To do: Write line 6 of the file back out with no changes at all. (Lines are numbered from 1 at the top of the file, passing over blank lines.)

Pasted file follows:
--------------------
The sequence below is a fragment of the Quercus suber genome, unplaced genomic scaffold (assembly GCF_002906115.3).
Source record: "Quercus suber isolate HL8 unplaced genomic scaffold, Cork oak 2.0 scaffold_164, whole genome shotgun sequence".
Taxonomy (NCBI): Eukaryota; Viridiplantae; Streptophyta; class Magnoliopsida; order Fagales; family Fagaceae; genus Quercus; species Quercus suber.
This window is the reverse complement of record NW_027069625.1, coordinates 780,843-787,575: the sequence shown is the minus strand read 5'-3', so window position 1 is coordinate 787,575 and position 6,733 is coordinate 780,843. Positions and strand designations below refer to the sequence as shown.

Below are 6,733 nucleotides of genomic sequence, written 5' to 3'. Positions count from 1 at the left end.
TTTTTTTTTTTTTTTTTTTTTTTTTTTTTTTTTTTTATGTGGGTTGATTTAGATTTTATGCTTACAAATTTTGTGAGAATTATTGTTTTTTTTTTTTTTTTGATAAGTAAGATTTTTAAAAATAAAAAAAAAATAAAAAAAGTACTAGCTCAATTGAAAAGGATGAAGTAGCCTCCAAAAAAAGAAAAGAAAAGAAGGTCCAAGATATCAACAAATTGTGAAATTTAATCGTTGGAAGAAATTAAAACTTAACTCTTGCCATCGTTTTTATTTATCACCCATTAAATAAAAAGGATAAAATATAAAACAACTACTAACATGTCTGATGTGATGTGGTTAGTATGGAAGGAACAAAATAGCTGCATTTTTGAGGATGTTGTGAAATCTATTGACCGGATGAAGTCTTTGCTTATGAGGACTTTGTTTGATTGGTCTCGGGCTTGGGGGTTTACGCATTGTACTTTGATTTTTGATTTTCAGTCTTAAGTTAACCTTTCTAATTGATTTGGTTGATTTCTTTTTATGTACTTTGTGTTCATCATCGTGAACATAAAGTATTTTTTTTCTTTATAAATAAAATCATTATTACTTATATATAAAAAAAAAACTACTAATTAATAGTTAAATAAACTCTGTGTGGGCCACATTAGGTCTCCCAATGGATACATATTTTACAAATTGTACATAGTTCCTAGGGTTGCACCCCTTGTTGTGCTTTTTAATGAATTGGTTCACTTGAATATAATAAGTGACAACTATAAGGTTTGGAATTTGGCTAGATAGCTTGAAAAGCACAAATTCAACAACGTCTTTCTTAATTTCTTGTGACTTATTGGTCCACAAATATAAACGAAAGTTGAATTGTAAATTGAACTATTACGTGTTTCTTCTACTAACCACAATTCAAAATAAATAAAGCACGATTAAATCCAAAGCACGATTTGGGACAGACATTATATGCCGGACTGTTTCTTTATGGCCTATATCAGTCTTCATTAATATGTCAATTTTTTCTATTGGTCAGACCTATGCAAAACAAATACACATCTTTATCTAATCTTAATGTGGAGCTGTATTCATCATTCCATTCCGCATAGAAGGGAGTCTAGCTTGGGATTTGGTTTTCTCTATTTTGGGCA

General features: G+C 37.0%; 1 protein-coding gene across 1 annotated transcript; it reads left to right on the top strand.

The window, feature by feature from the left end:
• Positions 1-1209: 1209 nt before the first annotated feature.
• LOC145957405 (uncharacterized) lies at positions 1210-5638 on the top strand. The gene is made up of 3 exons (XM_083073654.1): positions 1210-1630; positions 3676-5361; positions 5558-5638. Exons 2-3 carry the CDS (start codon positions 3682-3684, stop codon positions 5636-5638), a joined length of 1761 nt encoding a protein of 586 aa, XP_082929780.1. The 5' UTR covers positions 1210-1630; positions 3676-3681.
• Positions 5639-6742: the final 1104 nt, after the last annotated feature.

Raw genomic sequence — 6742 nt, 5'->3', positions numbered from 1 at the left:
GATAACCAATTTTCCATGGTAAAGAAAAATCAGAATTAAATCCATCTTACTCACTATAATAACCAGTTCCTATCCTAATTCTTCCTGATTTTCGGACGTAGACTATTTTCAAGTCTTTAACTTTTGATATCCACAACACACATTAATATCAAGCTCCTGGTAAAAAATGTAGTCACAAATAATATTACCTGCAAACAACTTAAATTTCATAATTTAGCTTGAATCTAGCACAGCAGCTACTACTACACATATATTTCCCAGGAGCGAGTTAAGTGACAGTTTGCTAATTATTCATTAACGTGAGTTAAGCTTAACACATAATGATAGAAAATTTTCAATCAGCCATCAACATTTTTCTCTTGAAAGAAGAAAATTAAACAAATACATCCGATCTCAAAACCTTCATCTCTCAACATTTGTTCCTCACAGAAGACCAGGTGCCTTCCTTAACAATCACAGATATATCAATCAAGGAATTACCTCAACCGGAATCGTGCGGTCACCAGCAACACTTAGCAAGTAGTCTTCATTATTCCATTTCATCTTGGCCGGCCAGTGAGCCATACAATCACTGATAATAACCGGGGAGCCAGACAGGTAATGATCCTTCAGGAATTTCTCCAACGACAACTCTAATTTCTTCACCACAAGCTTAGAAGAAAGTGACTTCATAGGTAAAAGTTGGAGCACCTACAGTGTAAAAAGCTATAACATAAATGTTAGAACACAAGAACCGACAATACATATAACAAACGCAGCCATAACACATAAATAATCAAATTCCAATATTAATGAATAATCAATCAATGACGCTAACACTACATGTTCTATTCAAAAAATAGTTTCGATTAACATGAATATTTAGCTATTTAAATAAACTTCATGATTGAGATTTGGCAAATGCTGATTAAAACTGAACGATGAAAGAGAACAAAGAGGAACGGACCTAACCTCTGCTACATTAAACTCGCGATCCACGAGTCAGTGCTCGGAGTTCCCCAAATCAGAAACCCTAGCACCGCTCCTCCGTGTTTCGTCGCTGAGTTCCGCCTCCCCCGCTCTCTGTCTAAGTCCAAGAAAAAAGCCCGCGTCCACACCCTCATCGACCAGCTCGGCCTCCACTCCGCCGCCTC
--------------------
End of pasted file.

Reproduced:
TTTTTTTTTTTTTTTTTTTTTTTTTTTTTTTTTTTTATGTGGGTTGATTTAGATTTTATGCTTACAAATTTTGTGAGAATTATTGTTTTTTTTTTTTTTTTGATAAGTAAGATTTTTAAAAATAAAAAAAAAATAAAAAAAGTACTAGCTCAATTGAAAAGGATGAAGTAGCCTCCAAAAAAAGAAAAGAAAAGAAGGTCCAAGATATCAACAAATTGTGAAATTTAATCGTTGGAAGAAATTAAAACTTAACTCTTGCCATCGTTTTTATTTATCACCCATTAAATAAAAAGGATAAAATATAAAACAACTACTAACATGTCTGATGTGATGTGGTTAGTATGGAAGGAACAAAATAGCTGCATTTTTGAGGATGTTGTGAAATCTATTGACCGGATGAAGTCTTTGCTTATGAGGACTTTGTTTGATTGGTCTCGGGCTTGGGGGTTTACGCATTGTACTTTGATTTTTGATTTTCAGTCTTAAGTTAACCTTTCTAATTGATTTGGTTGATTTCTTTTTATGTACTTTGTGTTCATCATCGTGAACATAAAGTATTTTTTTTCTTTATAAATAAAATCATTATTACTTATATATAAAAAAAAAACTACTAATTAATAGTTAAATAAACTCTGTGTGGGCCACATTAGGTCTCCCAATGGATACATATTTTACAAATTGTACATAGTTCCTAGGGTTGCACCCCTTGTTGTGCTTTTTAATGAATTGGTTCACTTGAATATAATAAGTGACAACTATAAGGTTTGGAATTTGGCTAGATAGCTTGAAAAGCACAAATTCAACAACGTCTTTCTTAATTTCTTGTGACTTATTGGTCCACAAATATAAACGAAAGTTGAATTGTAAATTGAACTATTACGTGTTTCTTCTACTAACCACAATTCAAAATAAATAAAGCACGATTAAATCCAAAGCACGATTTGGGACAGACATTATATGCCGGACTGTTTCTTTATGGCCTATATCAGTCTTCATTAATATGTCAATTTTTTCTATTGGTCAGACCTATGCAAAACAAATACACATCTTTATCTAATCTTAATGTGGAGCTGTATTCATCATTCCATTCCGCATAGAAGGGAGTCTAGCTTGGGATTTGGTTTTCTCTATTTTGGGCA